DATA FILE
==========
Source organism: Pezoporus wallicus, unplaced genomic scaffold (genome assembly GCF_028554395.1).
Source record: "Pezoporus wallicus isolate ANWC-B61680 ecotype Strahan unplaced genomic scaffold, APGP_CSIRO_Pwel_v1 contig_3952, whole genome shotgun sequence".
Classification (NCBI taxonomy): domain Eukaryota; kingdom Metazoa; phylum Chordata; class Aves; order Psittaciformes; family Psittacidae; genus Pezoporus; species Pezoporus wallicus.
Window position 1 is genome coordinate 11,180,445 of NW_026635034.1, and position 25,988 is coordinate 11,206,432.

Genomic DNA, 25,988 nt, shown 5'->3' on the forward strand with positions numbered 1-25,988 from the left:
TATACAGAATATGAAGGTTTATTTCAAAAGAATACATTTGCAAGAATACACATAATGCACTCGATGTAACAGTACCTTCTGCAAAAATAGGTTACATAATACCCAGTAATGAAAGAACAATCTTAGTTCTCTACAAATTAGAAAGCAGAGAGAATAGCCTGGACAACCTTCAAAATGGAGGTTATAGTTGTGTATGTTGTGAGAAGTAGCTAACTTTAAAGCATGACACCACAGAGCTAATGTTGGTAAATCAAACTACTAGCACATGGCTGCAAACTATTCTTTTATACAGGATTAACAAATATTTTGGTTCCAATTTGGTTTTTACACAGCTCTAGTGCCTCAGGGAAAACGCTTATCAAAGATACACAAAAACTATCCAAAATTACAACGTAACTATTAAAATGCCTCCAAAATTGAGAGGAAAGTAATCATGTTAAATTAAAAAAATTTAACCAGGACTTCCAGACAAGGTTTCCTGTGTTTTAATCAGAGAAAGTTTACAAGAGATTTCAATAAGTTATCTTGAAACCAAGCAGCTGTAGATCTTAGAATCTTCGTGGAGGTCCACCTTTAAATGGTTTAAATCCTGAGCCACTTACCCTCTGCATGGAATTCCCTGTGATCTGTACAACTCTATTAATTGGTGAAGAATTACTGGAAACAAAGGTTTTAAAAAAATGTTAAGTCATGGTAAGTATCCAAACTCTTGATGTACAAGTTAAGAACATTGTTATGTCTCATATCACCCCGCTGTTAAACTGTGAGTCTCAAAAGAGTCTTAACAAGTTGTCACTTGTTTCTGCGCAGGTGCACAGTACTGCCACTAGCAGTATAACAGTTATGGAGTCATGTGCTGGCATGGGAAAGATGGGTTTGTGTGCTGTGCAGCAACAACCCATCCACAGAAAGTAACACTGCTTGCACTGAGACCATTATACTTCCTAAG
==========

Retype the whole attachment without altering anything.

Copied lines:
Source organism: Pezoporus wallicus, unplaced genomic scaffold (genome assembly GCF_028554395.1).
Source record: "Pezoporus wallicus isolate ANWC-B61680 ecotype Strahan unplaced genomic scaffold, APGP_CSIRO_Pwel_v1 contig_3952, whole genome shotgun sequence".
Classification (NCBI taxonomy): domain Eukaryota; kingdom Metazoa; phylum Chordata; class Aves; order Psittaciformes; family Psittacidae; genus Pezoporus; species Pezoporus wallicus.
Window position 1 is genome coordinate 11,180,445 of NW_026635034.1, and position 25,988 is coordinate 11,206,432.

Genomic DNA, 25,988 nt, shown 5'->3' on the forward strand with positions numbered 1-25,988 from the left:
TATACAGAATATGAAGGTTTATTTCAAAAGAATACATTTGCAAGAATACACATAATGCACTCGATGTAACAGTACCTTCTGCAAAAATAGGTTACATAATACCCAGTAATGAAAGAACAATCTTAGTTCTCTACAAATTAGAAAGCAGAGAGAATAGCCTGGACAACCTTCAAAATGGAGGTTATAGTTGTGTATGTTGTGAGAAGTAGCTAACTTTAAAGCATGACACCACAGAGCTAATGTTGGTAAATCAAACTACTAGCACATGGCTGCAAACTATTCTTTTATACAGGATTAACAAATATTTTGGTTCCAATTTGGTTTTTACACAGCTCTAGTGCCTCAGGGAAAACGCTTATCAAAGATACACAAAAACTATCCAAAATTACAACGTAACTATTAAAATGCCTCCAAAATTGAGAGGAAAGTAATCATGTTAAATTAAAAAAATTTAACCAGGACTTCCAGACAAGGTTTCCTGTGTTTTAATCAGAGAAAGTTTACAAGAGATTTCAATAAGTTATCTTGAAACCAAGCAGCTGTAGATCTTAGAATCTTCGTGGAGGTCCACCTTTAAATGGTTTAAATCCTGAGCCACTTACCCTCTGCATGGAATTCCCTGTGATCTGTACAACTCTATTAATTGGTGAAGAATTACTGGAAACAAAGGTTTTAAAAAAATGTTAAGTCATGGTAAGTATCCAAACTCTTGATGTACAAGTTAAGAACATTGTTATGTCTCATATCACCCCGCTGTTAAACTGTGAGTCTCAAAAGAGTCTTAACAAGTTGTCACTTGTTTCTGCGCAGGTGCACAGTACTGCCACTAGCAGTATAACAGTTATGGAGTCATGTGCTGGCATGGGAAAGATGGGTTTGTGTGCTGTGCAGCAACAACCCATCCACAGAAAGTAACACTGCTTGCACTGAGACCATTATACTTCCTAAG